While the Covid pandemic is finally easing in medical terms, many countries still require a negative PCR test - taken shortly before departure - as an essential requirement for entry.
That includes Qatar, venue for this weekend's MotoGP season-opener, which recently announced that the pre-flight PCR test had to be taken no later than 48 hours before departure. Most countries allow 72 hours.
Should a rider (or anyone else) return a positive PCR under such circumstances, they are out of the race weekend before it has even started. While travel by road is possible between many European events, access to the MotoGP paddock also required passing a Covid test.
Ducati's Jack Miller knows what it's like to receive a nasty pre-flight surprise when a positive PCR stopped him flying from Australia to attend Ducati's planned 2022 pre-season launch in Italy.
"As you know, I caught Covid on my farm. I don't go anywhere, I don't do anything, and somehow I still managed to catch it there," Miller said.
It's that kind of experience which makes undergoing a pre-event Covid test among the most nerve-wracking moments of a race weekend.
"It's quite scary as a rider, because if you're going to have to miss a race due to that, it's not going to be nice," he said.
"So it makes us nervous, but it is what it is. It's good to have the championship moving, and we just have to try and stay as safe as possible, now more than ever."
Reigning world champion Fabio Quartararo feels that even with every precaution taken, Covid is difficult to control for riders constantly travelling the world.
"About Covid, I'm just crossing the fingers," said the Frenchman. "I had it already a long time ago, but I know you can catch it again. You can catch it everywhere. So this we can't control."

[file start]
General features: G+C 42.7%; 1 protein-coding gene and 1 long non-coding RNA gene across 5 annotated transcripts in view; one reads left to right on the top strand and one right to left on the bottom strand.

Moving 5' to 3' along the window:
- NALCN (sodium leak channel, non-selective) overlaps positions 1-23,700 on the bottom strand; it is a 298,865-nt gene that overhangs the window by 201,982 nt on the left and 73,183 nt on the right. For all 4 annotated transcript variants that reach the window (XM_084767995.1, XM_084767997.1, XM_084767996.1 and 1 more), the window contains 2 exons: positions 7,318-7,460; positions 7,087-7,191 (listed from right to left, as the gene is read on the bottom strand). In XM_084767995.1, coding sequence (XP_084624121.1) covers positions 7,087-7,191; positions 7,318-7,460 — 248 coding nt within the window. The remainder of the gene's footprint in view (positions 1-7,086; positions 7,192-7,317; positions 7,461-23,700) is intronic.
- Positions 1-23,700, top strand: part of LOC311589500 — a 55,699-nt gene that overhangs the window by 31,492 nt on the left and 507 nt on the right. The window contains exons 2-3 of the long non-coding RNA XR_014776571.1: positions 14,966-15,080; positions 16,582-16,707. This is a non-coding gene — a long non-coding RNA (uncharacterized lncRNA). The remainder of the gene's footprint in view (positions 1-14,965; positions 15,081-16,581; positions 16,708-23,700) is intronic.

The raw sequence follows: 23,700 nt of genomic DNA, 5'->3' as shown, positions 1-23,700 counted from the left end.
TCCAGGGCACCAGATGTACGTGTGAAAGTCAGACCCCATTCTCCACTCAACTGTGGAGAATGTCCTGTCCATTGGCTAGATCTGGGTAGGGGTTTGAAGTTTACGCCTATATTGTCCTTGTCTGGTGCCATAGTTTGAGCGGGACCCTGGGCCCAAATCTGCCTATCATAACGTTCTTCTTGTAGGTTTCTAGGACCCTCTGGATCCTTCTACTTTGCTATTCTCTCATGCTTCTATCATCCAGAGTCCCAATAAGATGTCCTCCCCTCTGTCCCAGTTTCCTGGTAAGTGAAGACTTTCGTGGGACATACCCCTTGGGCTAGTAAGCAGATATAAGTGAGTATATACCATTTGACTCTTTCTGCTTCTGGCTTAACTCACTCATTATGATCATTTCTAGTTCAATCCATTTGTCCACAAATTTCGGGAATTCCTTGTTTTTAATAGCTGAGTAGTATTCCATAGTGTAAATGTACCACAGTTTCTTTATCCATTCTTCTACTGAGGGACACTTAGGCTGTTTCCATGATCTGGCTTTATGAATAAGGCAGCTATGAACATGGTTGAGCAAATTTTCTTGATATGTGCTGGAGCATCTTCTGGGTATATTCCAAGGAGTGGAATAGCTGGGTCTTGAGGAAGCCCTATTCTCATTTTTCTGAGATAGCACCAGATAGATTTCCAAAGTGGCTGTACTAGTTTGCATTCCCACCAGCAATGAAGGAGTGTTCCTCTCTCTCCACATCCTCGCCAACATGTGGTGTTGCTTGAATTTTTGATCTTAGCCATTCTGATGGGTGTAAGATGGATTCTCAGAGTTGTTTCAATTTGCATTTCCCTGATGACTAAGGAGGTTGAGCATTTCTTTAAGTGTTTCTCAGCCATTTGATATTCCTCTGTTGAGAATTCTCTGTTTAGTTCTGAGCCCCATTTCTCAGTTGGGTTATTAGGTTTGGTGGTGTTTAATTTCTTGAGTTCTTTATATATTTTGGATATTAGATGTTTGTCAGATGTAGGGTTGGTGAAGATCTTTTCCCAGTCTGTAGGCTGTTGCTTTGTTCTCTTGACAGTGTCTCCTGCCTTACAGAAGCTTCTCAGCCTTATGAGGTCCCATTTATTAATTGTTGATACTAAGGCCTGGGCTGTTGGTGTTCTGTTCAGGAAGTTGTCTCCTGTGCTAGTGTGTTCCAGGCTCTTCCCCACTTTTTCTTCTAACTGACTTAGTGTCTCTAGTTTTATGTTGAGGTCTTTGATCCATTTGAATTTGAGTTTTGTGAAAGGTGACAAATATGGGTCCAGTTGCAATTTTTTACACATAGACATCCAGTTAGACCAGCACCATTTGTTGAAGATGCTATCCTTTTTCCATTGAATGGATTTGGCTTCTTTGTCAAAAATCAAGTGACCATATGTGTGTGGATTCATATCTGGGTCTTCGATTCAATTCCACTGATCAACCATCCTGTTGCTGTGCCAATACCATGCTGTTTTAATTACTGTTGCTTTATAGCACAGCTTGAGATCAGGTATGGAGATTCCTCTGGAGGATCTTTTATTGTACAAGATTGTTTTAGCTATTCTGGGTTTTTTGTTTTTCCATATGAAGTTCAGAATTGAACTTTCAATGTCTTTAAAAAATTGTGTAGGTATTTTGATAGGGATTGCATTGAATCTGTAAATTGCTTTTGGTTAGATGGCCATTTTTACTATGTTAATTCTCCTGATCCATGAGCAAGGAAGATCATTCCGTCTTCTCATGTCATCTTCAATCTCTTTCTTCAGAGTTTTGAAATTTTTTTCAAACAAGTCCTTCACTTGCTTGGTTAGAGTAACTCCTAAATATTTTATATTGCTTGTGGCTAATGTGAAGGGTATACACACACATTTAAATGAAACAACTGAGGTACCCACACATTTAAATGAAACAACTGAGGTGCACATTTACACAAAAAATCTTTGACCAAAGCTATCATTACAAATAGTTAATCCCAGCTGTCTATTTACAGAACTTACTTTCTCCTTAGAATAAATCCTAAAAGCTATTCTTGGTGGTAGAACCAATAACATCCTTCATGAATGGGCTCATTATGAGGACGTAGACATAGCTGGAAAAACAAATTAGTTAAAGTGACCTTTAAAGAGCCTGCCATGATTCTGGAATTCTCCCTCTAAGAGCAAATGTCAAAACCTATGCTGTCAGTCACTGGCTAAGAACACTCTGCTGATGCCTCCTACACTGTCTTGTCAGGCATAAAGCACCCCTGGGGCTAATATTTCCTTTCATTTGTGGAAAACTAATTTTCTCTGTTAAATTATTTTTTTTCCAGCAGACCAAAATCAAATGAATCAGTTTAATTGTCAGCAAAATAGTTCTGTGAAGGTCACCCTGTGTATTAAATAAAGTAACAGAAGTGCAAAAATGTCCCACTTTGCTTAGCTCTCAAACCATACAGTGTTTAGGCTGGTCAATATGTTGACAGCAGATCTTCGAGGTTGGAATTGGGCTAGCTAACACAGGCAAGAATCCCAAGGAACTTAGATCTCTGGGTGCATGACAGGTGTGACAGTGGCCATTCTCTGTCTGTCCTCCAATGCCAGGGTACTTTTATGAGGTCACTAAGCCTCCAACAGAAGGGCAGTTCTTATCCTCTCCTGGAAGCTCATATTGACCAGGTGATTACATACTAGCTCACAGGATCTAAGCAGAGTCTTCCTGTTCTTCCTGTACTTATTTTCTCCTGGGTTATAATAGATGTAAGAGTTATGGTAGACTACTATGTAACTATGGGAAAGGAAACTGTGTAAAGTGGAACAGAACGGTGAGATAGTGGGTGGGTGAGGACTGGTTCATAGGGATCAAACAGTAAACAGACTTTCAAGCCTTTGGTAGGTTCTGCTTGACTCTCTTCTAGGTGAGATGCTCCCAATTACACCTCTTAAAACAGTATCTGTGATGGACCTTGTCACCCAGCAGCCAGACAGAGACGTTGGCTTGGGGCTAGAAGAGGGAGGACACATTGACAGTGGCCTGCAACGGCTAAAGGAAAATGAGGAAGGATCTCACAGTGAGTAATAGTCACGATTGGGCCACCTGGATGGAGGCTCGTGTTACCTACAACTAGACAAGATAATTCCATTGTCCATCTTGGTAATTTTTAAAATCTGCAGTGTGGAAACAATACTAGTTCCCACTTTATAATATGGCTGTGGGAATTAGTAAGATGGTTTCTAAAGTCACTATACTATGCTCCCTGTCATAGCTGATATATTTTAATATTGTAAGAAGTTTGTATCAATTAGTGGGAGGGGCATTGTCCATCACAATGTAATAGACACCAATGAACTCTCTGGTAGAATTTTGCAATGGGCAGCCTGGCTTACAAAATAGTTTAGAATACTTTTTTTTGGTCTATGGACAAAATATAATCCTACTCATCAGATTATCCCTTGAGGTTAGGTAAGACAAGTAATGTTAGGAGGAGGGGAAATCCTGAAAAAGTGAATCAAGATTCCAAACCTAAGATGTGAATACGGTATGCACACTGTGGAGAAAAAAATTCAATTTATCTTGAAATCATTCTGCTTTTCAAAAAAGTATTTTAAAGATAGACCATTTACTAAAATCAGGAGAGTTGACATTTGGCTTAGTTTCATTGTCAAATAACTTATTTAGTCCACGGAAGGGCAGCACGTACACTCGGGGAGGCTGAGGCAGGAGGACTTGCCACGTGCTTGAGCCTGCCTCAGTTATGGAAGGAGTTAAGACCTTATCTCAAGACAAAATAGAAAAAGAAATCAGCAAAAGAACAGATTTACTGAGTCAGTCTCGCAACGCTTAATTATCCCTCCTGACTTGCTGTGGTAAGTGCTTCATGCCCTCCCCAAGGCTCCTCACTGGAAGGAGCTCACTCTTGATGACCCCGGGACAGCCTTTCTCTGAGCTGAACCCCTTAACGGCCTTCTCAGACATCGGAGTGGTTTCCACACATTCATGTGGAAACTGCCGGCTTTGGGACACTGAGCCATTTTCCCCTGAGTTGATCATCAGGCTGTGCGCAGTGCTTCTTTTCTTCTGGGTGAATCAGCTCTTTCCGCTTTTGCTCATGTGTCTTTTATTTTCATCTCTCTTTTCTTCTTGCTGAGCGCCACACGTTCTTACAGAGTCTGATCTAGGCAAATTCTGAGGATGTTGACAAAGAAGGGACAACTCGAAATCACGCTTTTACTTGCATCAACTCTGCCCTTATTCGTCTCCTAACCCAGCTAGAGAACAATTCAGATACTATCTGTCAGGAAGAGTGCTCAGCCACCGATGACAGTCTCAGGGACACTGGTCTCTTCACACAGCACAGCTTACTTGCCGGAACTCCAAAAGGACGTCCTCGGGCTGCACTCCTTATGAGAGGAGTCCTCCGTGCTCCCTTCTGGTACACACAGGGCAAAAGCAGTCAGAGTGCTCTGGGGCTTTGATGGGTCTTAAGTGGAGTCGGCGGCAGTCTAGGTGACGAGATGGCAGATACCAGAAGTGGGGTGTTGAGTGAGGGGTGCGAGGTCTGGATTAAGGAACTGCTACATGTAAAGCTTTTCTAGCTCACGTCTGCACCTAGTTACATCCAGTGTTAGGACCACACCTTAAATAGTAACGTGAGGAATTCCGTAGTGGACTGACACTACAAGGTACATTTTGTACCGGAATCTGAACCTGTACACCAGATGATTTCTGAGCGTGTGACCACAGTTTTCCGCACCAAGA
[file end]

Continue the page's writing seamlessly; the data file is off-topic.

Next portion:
Although Qatar requires a pre-flight PCR test, once granted entry to the country restrictions have been relaxed relative to last year when the 'bubble' system was in place limiting paddock members to designated hotels and the Lusail track.
"I don't mind the whole bubble side of things, it's not bad," said Miller. "At the end of the day, I don't go out and do anything anyway.
"So it doesn't affect us so much, except we don't have to catch a bus to the track. It’s nice to have the freedom to leave for the track when you want to.
"It looks like things are getting easier and easier, so I'm not complaining."
Eight-time world champion Marc Marquez, another rider to have previously caught Covid, pointed out that the easing of restrictions means it's now easier than ever to be exposed to the virus.
"It's true that another factor this season can be Covid. I [caught] Covid this winter and it was like the flu, but now with all the [PCR tests] we need to take care," he said.
"But it will be difficult sometimes because now we restart with things like sponsor events, interviews. Life is coming back to normal and I think sooner or later the championship needs to move also to a normal way, to be more fair for everyone.
"Because if not, like we saw in the Malaysia test already, some mechanics – not from Honda - [could not fly to Indonesia]. But we hope for the general world that everything comes back to normal and it looks like we are on the way."
Valentino Rossi and Iker Lecuona both missed MotoGP races during 2020 due to Covid.